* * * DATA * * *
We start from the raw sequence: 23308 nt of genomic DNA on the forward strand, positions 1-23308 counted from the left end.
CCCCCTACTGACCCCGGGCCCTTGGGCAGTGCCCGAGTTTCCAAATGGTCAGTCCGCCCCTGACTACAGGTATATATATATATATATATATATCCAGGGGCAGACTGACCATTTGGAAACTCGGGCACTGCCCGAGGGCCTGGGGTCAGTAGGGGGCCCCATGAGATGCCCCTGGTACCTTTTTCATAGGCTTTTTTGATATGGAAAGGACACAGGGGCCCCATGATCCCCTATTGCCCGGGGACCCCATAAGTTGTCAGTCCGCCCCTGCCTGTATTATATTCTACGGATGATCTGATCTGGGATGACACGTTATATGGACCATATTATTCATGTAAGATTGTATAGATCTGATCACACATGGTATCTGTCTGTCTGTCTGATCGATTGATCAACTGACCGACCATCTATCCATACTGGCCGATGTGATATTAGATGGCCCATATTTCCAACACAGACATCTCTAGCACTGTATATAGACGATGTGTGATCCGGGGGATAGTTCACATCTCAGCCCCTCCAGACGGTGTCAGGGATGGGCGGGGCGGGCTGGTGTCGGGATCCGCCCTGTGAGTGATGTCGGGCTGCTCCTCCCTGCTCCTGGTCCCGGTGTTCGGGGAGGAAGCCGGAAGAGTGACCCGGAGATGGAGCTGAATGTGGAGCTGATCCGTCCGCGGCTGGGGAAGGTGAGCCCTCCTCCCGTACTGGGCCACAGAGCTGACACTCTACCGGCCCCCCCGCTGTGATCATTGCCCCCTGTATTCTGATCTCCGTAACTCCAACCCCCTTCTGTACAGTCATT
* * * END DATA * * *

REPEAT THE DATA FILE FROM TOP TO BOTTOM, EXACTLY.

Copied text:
We start from the raw sequence: 23308 nt of genomic DNA on the forward strand, positions 1-23308 counted from the left end.
CCCCCTACTGACCCCGGGCCCTTGGGCAGTGCCCGAGTTTCCAAATGGTCAGTCCGCCCCTGACTACAGGTATATATATATATATATATATATCCAGGGGCAGACTGACCATTTGGAAACTCGGGCACTGCCCGAGGGCCTGGGGTCAGTAGGGGGCCCCATGAGATGCCCCTGGTACCTTTTTCATAGGCTTTTTTGATATGGAAAGGACACAGGGGCCCCATGATCCCCTATTGCCCGGGGACCCCATAAGTTGTCAGTCCGCCCCTGCCTGTATTATATTCTACGGATGATCTGATCTGGGATGACACGTTATATGGACCATATTATTCATGTAAGATTGTATAGATCTGATCACACATGGTATCTGTCTGTCTGTCTGATCGATTGATCAACTGACCGACCATCTATCCATACTGGCCGATGTGATATTAGATGGCCCATATTTCCAACACAGACATCTCTAGCACTGTATATAGACGATGTGTGATCCGGGGGATAGTTCACATCTCAGCCCCTCCAGACGGTGTCAGGGATGGGCGGGGCGGGCTGGTGTCGGGATCCGCCCTGTGAGTGATGTCGGGCTGCTCCTCCCTGCTCCTGGTCCCGGTGTTCGGGGAGGAAGCCGGAAGAGTGACCCGGAGATGGAGCTGAATGTGGAGCTGATCCGTCCGCGGCTGGGGAAGGTGAGCCCTCCTCCCGTACTGGGCCACAGAGCTGACACTCTACCGGCCCCCCCGCTGTGATCATTGCCCCCTGTATTCTGATCTCCGTAACTCCAACCCCCTTCTGTACAGTCATT